The timing was perfect — with so many people working from home, consumers were on the lookout for basics that could do double duty, and online shopping was the preferred mode to do this. Kualesa has not felt the compulsion to establish a bricks-and-mortar store since the popularity of online shopping has soared, and it has also been able to bank on the growing generation of buyers who prefer — and can afford — clothing that does not damage the environment.

Those are the easy parts, though. “The challenges of establishing a business in the pandemic is that I can’t negotiate and meet with my manufacturers, which is ordinarily how I would have done it. Yes, you can meet via video call, but establishing a supplier relationship isn’t the same that way,” he says wryly. At present, Kualesa’s product range consists of solid-coloured round-neck T-shirts, slightly more formal collared polo T-shirts and a new range of batik T-shirts featuring muted colours and subtle, geometric prints. They range from RM161 to RM228, and Ariff hopes that at some point, he will be able to work out better deals with his manufacturers and pass on the economies of scale to customers.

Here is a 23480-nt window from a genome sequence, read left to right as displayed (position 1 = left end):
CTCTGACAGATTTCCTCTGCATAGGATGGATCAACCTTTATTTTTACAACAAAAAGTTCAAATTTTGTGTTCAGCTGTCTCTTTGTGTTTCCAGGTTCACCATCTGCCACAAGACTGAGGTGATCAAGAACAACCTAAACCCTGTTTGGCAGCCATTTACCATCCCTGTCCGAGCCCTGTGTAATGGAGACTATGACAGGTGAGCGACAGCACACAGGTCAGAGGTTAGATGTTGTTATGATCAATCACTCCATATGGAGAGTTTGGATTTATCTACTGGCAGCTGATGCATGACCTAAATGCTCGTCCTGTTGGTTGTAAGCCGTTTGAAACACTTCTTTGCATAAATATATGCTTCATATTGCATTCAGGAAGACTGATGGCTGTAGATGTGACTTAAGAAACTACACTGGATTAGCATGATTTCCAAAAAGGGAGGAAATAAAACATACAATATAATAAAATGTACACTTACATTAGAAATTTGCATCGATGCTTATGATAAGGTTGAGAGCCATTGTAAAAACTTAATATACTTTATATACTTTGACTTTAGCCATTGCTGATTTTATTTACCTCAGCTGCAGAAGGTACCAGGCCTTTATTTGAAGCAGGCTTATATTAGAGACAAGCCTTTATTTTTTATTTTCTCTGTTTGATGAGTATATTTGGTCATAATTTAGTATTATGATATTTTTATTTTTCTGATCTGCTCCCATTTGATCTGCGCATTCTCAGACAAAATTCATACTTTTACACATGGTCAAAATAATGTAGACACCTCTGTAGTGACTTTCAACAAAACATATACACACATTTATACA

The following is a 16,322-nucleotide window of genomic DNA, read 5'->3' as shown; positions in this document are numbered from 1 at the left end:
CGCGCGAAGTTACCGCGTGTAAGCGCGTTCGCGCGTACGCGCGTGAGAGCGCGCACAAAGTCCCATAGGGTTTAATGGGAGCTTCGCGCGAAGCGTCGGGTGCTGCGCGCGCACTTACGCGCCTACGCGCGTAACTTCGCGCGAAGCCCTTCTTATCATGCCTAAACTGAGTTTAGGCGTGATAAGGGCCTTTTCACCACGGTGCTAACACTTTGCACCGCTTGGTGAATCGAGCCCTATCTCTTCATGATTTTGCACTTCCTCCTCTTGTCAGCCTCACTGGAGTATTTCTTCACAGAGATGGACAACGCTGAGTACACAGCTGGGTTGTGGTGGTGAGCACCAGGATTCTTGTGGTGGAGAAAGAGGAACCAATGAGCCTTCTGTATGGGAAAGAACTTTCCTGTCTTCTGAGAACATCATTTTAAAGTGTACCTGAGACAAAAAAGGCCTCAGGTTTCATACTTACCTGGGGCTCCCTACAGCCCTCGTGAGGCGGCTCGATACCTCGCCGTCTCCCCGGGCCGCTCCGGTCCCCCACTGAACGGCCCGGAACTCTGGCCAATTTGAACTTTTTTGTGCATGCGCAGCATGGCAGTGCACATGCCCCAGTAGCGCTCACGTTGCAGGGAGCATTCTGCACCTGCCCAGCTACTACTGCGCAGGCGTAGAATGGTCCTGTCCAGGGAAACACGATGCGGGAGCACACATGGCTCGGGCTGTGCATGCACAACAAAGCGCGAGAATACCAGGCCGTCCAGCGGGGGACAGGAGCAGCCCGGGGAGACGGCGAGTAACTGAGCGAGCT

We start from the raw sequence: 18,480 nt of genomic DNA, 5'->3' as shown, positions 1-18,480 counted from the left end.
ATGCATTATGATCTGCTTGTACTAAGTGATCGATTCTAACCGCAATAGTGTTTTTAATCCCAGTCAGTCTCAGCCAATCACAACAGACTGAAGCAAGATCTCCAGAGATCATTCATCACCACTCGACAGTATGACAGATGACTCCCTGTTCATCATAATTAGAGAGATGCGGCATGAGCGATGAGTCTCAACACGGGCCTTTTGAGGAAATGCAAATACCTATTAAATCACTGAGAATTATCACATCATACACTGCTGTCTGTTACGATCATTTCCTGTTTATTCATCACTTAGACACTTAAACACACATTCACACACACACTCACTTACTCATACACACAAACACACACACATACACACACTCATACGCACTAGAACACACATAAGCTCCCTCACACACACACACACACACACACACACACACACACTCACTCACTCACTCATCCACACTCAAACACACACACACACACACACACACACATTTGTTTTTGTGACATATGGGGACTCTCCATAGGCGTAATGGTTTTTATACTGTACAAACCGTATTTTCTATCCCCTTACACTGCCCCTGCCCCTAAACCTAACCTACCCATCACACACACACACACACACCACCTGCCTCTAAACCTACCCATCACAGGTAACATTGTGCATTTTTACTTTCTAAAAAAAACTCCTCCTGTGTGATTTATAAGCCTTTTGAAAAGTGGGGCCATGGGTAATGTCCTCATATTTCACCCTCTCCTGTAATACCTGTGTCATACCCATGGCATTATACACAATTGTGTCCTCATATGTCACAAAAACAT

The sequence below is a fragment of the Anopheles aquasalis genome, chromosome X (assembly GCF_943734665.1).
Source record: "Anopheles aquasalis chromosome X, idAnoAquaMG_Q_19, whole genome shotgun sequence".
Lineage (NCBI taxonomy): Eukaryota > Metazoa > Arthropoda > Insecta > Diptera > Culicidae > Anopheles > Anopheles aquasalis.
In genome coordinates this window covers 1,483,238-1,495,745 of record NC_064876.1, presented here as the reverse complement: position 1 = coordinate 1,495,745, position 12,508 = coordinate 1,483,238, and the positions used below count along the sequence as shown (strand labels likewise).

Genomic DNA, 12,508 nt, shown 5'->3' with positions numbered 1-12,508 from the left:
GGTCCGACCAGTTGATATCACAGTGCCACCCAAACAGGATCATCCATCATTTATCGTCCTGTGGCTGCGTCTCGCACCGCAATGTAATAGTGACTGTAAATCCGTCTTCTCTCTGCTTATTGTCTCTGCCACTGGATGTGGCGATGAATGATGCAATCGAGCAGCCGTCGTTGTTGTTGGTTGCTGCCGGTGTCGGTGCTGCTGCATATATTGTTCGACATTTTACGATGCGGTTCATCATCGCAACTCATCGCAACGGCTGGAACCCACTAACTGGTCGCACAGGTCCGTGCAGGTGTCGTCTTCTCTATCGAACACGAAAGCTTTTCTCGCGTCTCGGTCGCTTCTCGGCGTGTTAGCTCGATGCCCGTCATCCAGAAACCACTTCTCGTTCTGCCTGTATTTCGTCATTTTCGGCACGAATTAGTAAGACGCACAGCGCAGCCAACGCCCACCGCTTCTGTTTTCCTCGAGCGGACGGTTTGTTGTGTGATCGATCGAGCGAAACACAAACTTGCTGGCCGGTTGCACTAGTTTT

This will also happen as sales pick up — right now, 80% of purchases are made in Malaysia, with the remainder from Asean. “My plan, from the start, was to provide the option of sustainably and responsibly made high-quality apparel to consumers in this whole region. Patagonia is a great brand that does this too, but shipping is expensive and takes time. Kualesa’s products will take a much shorter time, and because it’s from so much nearer, the carbon footprint is also much less.”



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Ariff plans to expand Kualesa’s marketing budget to include Singapore, Thailand, Vietnam, Indonesia and the Philippines, where similar weather concerns and fashion inclinations will make its products an easy sell. He also hopes to research other sustainable fabrics, and expand the brand’s product range to more subcategories of menswear, and beginning next year, womenswear as well. “The concept would be the same, in that we would focus on basics that will get a lot of use. Sustainability is the heart of what we do, and style is a function of that.”

In addition to all this, Kualesa has committed to planting one tree in the rainforests of Pahang for every order made. By utilising the skills and knowledge of the Orang Asli in the area, this initiative will not only provide them with meaningful work, but also ensure that the replanting efforts maximise biodiversity for rainforest ecosystems to thrive.

“With Kualesa, we want our customers to make responsible and informed choices about what they wear,” concludes Ariff. “Rather than multiple pieces of clothing, we are suggesting the notion of well-made clothes, crafted from planet-friendly fabrics and that you can use for more than just one occasion. Less is more, and that is something we passionately believe in.”

This article first appeared on Sept 20, 2021 in The Edge Malaysia.